The parents of a 6-year-old boy who suffers from a debilitating disorder likened to "childhood Alzheimer's" have started a campaign to save their son.
"Carter is probably one of the most loving children you'll ever meet," Jennifer Sarkar, Carter's mom, told "Good Morning America." "He's very affectionate, he's very playful. He keeps us on our toes and makes us laugh daily. He's sporty and outgoing and just loves to meet everyone."
In 2016, Carter Sarkar was diagnosed with Sanfilippo Syndrome, a rare neuro-degenerative disorder will take his ability to talk, swallow and walk. It's likely Carter will develop seizures and suffer severe dementia.
There is no cure, and Carter's life expectancy is his mid-to-late teenage years.
Now, Carter's parents are urgently trying to raise $1 million in one month to fund a clinical trial that could not only save Carter's life, but many others in a similar situation.
Sarkar said her son has begun to stumble when he walks, has lost some language skills and is experiencing very early stages of memory loss.
"I think what's been most eye-opening to us is, we'll be at our favorite place and he will be so scared and frightened," she said. "He's crying because he doesn't know how we got there. He starts to cry, I start to cry."
Sarkar said that Carter was diagnosed after she brought him to the doctor for unrelated chronic pancreatitis. Because Carter was not yet potty trained, the gastroenterologist suggested she bring him to a geneticist.
"After 30 seconds [the geneticist] looked at him and said, 'He might have Sanfilippo syndrome,'" Sarkar said, adding that children with the disorder have similar facial features.
Sarkar said she inquired about treatment options, but doctors told her there wasn't a cure.
"[The doctor] said, 'You just have to go home and love on him," Sarkar recalled. "No parent should ever have to bury their child. My husband and I went into a dark place. It wasn't just about the pain and suffering that was going to happen to him, it was about our daughter and how this was going to affect her as well."
In 2017, ABC News covered Carter's story when his neighborhood held a Halloween block party for him five months early.
At the time, Cara O'Neill, a pediatrician and the scientific director at Cure Sanfilippo Foundation, had said Sanfilippo syndrome is caused by children not having enough of an enzyme to break down normal byproducts of cell metabolism.
"It builds up and causes damages to the cells, but particularly brain cells," O'Neill explained.
Divya Vats, Carter's doctor, told "GMA" that Sanfilipo affects about 1 in 70,000 children.
"Unfortunately, because there is no proven treatment and the disease always gets worse, patients with this disease usually don't live past their teenage or early adult years," said Vats, a physician and biochemical geneticist at Kaiser Permanente in Southern California.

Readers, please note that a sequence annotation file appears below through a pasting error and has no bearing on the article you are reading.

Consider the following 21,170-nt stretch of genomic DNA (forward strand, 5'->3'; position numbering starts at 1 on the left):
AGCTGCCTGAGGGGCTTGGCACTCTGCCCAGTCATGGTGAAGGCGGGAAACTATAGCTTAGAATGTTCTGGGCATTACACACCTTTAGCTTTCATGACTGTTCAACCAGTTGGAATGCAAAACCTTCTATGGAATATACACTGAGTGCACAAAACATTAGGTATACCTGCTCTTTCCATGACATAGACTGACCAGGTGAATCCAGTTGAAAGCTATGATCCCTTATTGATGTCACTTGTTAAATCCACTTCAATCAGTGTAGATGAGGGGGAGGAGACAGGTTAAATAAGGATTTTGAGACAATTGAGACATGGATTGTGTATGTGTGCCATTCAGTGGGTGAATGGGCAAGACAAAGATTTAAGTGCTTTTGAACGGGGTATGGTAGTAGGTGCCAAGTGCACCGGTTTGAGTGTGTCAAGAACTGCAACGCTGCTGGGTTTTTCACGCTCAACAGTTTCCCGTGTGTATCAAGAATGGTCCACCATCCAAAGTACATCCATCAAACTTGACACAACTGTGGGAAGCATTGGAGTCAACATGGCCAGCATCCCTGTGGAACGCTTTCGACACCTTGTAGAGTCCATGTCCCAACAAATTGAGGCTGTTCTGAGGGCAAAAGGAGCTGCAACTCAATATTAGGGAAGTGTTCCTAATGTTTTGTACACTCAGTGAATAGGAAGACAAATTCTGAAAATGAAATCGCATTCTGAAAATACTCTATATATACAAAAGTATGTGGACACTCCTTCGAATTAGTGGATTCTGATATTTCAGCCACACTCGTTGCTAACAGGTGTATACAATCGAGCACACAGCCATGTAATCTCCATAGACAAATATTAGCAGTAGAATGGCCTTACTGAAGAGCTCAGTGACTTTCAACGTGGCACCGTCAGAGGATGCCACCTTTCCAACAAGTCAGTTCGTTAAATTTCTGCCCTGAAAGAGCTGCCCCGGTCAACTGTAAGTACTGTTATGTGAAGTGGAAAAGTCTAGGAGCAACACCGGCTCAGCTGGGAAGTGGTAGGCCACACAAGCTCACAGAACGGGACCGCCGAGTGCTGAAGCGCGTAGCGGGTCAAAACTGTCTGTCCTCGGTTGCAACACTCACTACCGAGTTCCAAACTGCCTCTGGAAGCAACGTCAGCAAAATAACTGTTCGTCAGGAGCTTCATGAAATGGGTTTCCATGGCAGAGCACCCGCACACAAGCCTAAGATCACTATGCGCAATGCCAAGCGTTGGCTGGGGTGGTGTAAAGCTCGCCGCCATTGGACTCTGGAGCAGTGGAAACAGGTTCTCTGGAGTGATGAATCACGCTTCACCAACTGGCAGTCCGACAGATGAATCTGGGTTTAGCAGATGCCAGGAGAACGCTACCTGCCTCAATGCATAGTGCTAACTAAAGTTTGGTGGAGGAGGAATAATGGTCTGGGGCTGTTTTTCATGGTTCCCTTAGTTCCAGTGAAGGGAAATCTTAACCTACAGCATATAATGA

"The metabolic genetics team at Kaiser Permanente is committed to assisting and guiding patients with these kinds of disorders to suitable clinical trials and treatments," he added. "Given Carter’s situation, he is doing remarkably well right now. His parents are doing a great job caring and advocating for him."
There are four types of Sanfillippo. Carter has Sanfillippo type A, which Sarkar said is the most common and the most severe.
For now, Carter's family keeps his brain active with speech therapy, physical and occupational therapy, music therapy and more.
"He's progressing, which is great, especially when doctors say they lose their speech and language around 5 with this disease," Sarkar said. "We are consistently trying to keep him on his toes so we have a little more time with him."
On May 22, Jennifer and Samir Sarkar created the crowdfunding page savingcarter.com, which has generated more than $400,000 and will close on June 22. Their goal remains $1 million.
All funds will go to the nonprofit Cure Sanfilippo Foundation, which is funding the trial that could give Carter a second chance.
"The research is a novel enzyme replacement therapy that has had remarkable results of helping fix the brain in closely related diseases," Sarkar explains on the website. "We are currently racing against time to fund this trial and get it up and running. It will help Carter and so many other kids also hoping for a chance at life."
Glenn O'Neill, president of Cure SFF, said that the Sarkars have been raising awareness and funding for research for not only Carter, but for thousands who suffer from this disease.
O'Neill explained that the only chance for these kids to survive is they must meet certain criteria to be included in a clinical trial.
A common reason why children with Sanfilippo syndrome are left out of trials is because there's a very limited number of trials and spots, O'Neill added. Currently, there is one trial one for type A of the disorder and one trial for type B. Both only have a handful of spots remaining, with Phase 1 trials only including six to 20 patients.
"Children left out of clinical trials, regardless of the reasons why, have no chance at life, unfortunately," he told "GMA" in a statement. "Saving Carter is a story of one family and one child. It is an urgent push to help raise $1 million to fund this novel enzyme replacement therapy and bring it to patients who desperately need it, like Carter."
"We know what the next five years are going to look like," Sarkar said of her son, "so we are trying to do everything we possibly can to change that for him."